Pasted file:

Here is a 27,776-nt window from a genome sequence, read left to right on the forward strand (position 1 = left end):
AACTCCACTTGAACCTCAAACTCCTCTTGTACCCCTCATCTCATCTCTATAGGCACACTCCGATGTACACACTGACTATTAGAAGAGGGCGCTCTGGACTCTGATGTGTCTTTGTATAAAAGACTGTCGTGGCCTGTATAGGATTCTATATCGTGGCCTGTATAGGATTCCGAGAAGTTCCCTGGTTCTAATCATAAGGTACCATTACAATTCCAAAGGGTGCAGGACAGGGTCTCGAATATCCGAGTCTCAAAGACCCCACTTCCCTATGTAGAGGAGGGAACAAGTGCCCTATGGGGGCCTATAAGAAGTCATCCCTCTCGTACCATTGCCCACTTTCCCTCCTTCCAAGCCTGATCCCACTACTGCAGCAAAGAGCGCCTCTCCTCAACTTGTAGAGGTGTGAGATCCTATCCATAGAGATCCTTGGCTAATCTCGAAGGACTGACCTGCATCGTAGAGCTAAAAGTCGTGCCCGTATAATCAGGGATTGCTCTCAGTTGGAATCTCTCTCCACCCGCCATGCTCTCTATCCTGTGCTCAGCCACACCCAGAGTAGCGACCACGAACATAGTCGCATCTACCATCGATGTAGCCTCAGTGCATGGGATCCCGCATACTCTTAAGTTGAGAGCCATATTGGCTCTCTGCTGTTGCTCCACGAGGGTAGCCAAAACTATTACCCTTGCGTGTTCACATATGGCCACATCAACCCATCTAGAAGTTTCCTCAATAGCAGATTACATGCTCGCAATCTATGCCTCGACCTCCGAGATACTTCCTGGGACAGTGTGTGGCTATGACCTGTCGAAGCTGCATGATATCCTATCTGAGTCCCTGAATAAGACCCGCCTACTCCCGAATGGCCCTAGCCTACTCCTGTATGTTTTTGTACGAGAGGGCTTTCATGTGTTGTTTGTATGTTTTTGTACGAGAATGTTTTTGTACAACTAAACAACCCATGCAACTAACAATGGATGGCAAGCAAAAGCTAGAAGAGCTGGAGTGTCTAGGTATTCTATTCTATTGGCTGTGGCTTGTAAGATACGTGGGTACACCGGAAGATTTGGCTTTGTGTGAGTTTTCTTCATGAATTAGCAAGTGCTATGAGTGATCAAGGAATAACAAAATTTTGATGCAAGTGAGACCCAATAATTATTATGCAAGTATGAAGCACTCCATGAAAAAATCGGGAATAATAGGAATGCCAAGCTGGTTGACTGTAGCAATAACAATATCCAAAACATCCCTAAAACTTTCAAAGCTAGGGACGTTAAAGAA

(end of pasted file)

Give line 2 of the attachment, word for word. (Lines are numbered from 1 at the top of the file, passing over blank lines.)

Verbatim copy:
AACTCCACTTGAACCTCAAACTCCTCTTGTACCCCTCATCTCATCTCTATAGGCACACTCCGATGTACACACTGACTATTAGAAGAGGGCGCTCTGGACTCTGATGTGTCTTTGTATAAAAGACTGTCGTGGCCTGTATAGGATTCTATATCGTGGCCTGTATAGGATTCCGAGAAGTTCCCTGGTTCTAATCATAAGGTACCATTACAATTCCAAAGGGTGCAGGACAGGGTCTCGAATATCCGAGTCTCAAAGACCCCACTTCCCTATGTAGAGGAGGGAACAAGTGCCCTATGGGGGCCTATAAGAAGTCATCCCTCTCGTACCATTGCCCACTTTCCCTCCTTCCAAGCCTGATCCCACTACTGCAGCAAAGAGCGCCTCTCCTCAACTTGTAGAGGTGTGAGATCCTATCCATAGAGATCCTTGGCTAATCTCGAAGGACTGACCTGCATCGTAGAGCTAAAAGTCGTGCCCGTATAATCAGGGATTGCTCTCAGTTGGAATCTCTCTCCACCCGCCATGCTCTCTATCCTGTGCTCAGCCACACCCAGAGTAGCGACCACGAACATAGTCGCATCTACCATCGATGTAGCCTCAGTGCATGGGATCCCGCATACTCTTAAGTTGAGAGCCATATTGGCTCTCTGCTGTTGCTCCACGAGGGTAGCCAAAACTATTACCCTTGCGTGTTCACATATGGCCACATCAACCCATCTAGAAGTTTCCTCAATAGCAGATTACATGCTCGCAATCTATGCCTCGACCTCCGAGATACTTCCTGGGACAGTGTGTGGCTATGACCTGTCGAAGCTGCATGATATCCTATCTGAGTCCCTGAATAAGACCCGCCTACTCCCGAATGGCCCTAGCCTACTCCTGTATGTTTTTGTACGAGAGGGCTTTCATGTGTTGTTTGTATGTTTTTGTACGAGAATGTTTTTGTACAACTAAACAACCCATGCAACTAACAATGGATGGCAAGCAAAAGCTAGAAGAGCTGGAGTGTCTAGGTATTCTATTCTATTGGCTGTGGCTTGTAAGATACGTGGGTACACCGGAAGATTTGGCTTTGTGTGAGTTTTCTTCATGAATTAGCAAGTGCTATGAGTGATCAAGGAATAACAAAATTTTGATGCAAGTGAGACCCAATAATTATTATGCAAGTATGAAGCACTCCATGAAAAAATCGGGAATAATAGGAATGCCAAGCTGGTTGACTGTAGCAATAACAATATCCAAAACATCCCTAAAACTTTCAAAGCTAGGGACGTTAAAGAA